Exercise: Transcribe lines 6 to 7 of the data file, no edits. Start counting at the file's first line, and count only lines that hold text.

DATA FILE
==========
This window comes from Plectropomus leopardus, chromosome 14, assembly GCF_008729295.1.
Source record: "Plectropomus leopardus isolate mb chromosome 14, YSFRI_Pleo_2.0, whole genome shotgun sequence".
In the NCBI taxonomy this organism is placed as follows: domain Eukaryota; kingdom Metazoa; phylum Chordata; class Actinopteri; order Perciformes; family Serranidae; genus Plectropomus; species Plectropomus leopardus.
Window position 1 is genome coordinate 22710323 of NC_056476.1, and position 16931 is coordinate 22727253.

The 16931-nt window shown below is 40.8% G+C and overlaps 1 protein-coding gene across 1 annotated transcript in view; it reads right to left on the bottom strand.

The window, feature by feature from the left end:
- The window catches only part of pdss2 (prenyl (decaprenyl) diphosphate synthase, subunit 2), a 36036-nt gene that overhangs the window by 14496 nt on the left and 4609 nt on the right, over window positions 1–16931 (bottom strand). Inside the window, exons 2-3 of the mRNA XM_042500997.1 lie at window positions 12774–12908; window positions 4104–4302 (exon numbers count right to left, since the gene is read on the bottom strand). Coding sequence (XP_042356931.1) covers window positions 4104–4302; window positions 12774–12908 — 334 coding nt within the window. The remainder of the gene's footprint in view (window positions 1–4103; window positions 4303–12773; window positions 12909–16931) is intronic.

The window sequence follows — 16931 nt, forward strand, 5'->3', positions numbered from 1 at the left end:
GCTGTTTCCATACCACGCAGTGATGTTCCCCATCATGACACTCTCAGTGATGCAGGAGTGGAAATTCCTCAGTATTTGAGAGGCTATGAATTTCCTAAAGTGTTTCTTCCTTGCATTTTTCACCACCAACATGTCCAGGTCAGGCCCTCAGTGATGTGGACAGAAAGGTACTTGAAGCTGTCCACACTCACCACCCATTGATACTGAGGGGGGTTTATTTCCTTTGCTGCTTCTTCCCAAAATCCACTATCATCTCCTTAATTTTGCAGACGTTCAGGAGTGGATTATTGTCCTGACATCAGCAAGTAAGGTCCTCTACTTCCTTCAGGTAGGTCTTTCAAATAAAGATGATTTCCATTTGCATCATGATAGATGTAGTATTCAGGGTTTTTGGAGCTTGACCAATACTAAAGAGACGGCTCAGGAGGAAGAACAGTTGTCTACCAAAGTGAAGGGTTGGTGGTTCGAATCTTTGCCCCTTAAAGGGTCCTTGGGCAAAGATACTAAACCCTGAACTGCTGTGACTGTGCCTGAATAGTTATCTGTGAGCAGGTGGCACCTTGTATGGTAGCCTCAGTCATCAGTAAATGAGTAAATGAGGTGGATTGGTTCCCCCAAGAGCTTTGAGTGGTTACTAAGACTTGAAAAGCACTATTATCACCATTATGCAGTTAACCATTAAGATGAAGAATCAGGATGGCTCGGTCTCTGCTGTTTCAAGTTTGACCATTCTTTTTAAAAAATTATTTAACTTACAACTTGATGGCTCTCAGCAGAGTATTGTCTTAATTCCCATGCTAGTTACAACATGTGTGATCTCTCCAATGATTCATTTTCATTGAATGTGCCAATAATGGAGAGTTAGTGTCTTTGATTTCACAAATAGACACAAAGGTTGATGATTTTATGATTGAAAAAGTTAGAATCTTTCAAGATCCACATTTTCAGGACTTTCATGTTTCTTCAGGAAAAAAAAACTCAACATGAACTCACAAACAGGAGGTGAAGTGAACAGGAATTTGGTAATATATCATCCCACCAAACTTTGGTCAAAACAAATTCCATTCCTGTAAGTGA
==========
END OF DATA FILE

The window, feature by feature from the left end:
- The window catches only part of pdss2 (prenyl (decaprenyl) diphosphate synthase, subunit 2), a 36036-nt gene that overhangs the window by 14496 nt on the left and 4609 nt on the right, over window positions 1–16931 (bottom strand). Inside the window, exons 2-3 of the mRNA XM_042500997.1 lie at window positions 12774–12908; window positions 4104–4302 (exon numbers count right to left, since the gene is read on the bottom strand). Coding sequence (XP_042356931.1) covers window positions 4104–4302; window positions 12774–12908 — 334 coding nt within the window. The remainder of the gene's footprint in view (window positions 1–4103; window positions 4303–12773; window positions 12909–16931) is intronic.